UCSF Awarded Ten NIH R01 Grants For Neurosurgery Research

Graphic showing photos of the 10 UCSF neurosurgery faculty members awarded funding next to a cartoon illustration of two scientists surrounded by beakers and flasks
Illustration by Melissa Logies.

In 2022, 10 UC San Francisco Department of Neurological Surgery faculty members received or renewed National Institutes of Health (NIH) R01 grants – extremely competitive funding awards that demonstrate the strength of their research programs. Learn more about the awardees and their research:

Manish Aghi, MD, PhD: Retroviral RLI immunomodulatory gene therapy for glioblastoma

Manish Aghi, MD, PhD, a professor in the Department of Neurological Surgery, and Alexander Haddad, MD, a second-year neurosurgery resident in Aghi’s lab, are using gene therapy to get pro-inflammatory molecules to these brain tumors. Their leading candidate is RLI, a molecule that enhances the immune signaling activity of the cytokine IL-15.

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Scott C. Baraban, PhD: An Interneuron-based Cell Therapy for Epilepsy

About a third of people with epilepsy have seizures that do not respond to the currently available medications – a figure that has not budged over the last 80 years. Scott C. Baraban, PhD,  and his team continue a research program initially funded in 2010 to bring a cell therapy one step closer to patients with intractable epilepsies.

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Edward Chang, MD: Functional organization of the superior temporal gyrus for speech perception

Edward Chang, MD, professor and chair of the Department of Neurological Surgery at UC San Francisco, is marking the 11th year of funding for his research into how the brain processes speech with the renewal of his grant.

“We've learned a lot about how the elements that are important in speech are encoded by electrical activity in neurons,” Chang said. “But some of the biggest questions are still unanswered.”

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Aaron Diaz, PhD: An informatics framework for single-cell multi-omics from clinical specimens

Taking advantage of the UCSF Brain Tumor Center’s extensive archive of biospecimens available through the Neurosurgery Biorepository, Aaron Diaz, PhD, an associate professor in the Department of Neurological Surgery at UC San Francisco, is studying the differences between these tumors at initial diagnosis versus recurrence.

“Understanding the different cell state transitions that these tumor cells undergo to avoid therapy will allow us to derive combination therapies that can cut off these escape routes,” Diaz said.

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Stephen Francis, PhD: Discovering Infection-mediated Pathways of Glioma Etiology and Prognosis by Leveraging Multiplex Serology and Immunogenomics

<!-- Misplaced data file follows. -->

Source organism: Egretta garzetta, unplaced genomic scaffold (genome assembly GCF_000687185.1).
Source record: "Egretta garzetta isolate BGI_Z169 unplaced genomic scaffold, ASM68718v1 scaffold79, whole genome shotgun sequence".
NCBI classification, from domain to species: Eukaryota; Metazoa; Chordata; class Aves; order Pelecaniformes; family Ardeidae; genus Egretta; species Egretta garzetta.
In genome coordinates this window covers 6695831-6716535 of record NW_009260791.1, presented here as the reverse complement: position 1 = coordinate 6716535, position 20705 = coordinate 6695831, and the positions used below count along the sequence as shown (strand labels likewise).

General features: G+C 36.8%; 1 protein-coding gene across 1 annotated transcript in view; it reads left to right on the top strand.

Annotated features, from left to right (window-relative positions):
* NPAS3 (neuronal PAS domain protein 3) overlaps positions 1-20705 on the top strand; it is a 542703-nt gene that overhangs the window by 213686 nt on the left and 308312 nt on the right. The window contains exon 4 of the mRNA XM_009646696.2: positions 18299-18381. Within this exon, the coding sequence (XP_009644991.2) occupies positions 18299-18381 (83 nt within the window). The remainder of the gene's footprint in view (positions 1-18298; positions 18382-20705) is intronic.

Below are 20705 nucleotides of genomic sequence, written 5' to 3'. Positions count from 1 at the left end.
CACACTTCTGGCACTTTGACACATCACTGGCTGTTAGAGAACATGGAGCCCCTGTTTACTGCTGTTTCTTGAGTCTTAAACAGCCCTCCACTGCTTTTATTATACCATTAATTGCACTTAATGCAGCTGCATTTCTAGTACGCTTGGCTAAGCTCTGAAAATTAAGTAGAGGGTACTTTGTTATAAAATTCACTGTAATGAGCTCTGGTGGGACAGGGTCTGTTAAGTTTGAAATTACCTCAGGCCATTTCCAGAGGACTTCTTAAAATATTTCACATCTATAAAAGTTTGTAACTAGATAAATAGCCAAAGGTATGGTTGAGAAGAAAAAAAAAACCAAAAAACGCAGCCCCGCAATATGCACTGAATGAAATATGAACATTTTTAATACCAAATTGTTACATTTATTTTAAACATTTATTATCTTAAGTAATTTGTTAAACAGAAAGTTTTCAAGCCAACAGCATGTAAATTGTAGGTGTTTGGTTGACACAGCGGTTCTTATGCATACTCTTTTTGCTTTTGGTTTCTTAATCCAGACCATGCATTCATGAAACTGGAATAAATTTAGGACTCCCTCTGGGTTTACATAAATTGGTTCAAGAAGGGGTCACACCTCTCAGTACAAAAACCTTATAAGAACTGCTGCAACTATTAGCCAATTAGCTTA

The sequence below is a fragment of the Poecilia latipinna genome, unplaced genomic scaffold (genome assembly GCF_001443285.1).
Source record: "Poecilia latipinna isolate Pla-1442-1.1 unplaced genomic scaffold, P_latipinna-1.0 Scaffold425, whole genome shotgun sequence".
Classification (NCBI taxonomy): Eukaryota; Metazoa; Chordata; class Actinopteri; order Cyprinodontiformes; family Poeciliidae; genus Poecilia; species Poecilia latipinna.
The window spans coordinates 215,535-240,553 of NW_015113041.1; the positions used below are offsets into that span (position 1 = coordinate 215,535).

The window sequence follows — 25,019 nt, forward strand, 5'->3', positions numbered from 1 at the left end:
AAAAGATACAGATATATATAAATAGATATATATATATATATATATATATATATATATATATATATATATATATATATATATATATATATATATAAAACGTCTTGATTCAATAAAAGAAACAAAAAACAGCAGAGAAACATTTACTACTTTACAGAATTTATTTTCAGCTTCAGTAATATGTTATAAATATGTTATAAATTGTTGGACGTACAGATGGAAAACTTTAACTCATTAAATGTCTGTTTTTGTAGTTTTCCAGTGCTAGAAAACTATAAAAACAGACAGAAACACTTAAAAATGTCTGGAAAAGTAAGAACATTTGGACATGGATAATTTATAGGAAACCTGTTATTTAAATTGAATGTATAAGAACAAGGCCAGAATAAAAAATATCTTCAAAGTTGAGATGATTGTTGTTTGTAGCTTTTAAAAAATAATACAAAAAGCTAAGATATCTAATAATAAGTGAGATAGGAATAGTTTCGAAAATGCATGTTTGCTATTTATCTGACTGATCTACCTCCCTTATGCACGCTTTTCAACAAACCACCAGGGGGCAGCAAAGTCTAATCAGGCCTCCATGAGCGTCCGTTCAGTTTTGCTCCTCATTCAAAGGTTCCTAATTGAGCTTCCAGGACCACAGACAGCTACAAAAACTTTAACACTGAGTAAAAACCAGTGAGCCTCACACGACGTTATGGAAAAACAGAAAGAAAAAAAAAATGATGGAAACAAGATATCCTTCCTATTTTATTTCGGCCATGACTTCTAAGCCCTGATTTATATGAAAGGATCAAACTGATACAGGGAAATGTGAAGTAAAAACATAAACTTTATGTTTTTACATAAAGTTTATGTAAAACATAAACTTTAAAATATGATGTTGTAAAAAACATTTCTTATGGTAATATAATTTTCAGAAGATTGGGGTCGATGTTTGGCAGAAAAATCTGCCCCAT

Stephen Francis, PhD, and his research group are interested in how the genetics underlying the immune response to common viruses correlates with glioma risk and survival. These studies could help scientists better understand which genetic factors that cause these brain tumors.

“To our knowledge, there’s no other cancer like this,” he said, emphasizing that scientists still do not have a good explanation for the association between a prior chickenpox infection and glioma.

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Tomasz Nowakowski, PhD: Developmental Timing During Cortical Development

Tomasz Nowakowski, PhD, an assistant professor in the departments of neurological surgery and anatomy, and his research team are investigating how astrocytes – a unique population of star-shaped brain cells – form in the developing brain. Their findings could help researchers develop novel tools to target astrocytes in neurological diseases and psychiatric disorders.

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Daniel Lim, MD, PhD: Functional long noncoding RNAs in neural development

Figuring out which long noncoding RNAs influence neural development could help scientists understand how these processes might go wrong in neurological diseases and brain cancer.

“Most people have been studying lncRNAs as being functional but have very little understanding about how they work,” said Daniel Lim, MD, PhD. “This work is unique in that it's pushing the boundaries of understanding structure and function of these RNA molecules.”

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Rongze “Olivia” Lu, PhD: Regulation of Macrophage- and Microglia-mediated STING Signaling in Glioblastoma

New UC San Francisco faculty member Rongze “Olivia” Lu, PhD, an assistant professor in the Department of Neurological Surgery, studies the tumor microenvironment in glioblastoma, focusing on macrophages and microglia. She hopes to improve immunotherapy by reprogramming these cells within the tumor generate more antitumor inflammatory signaling molecules.

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Russell Pieper, PhD: Understanding the novel action of PARPi in ALT-dependent tumors

Although PARP inhibitors are often used to treat other kinds of cancers, these drugs function completely differently in low-grade astrocytoma. “Everything these tumors do is weird,” Pieper, who is also the Director of UCSF Basic Research at the Brain Tumor Center, said. “They just do all sorts of sorts of stuff that normal cells never do, and even normal tumors just don’t do.”

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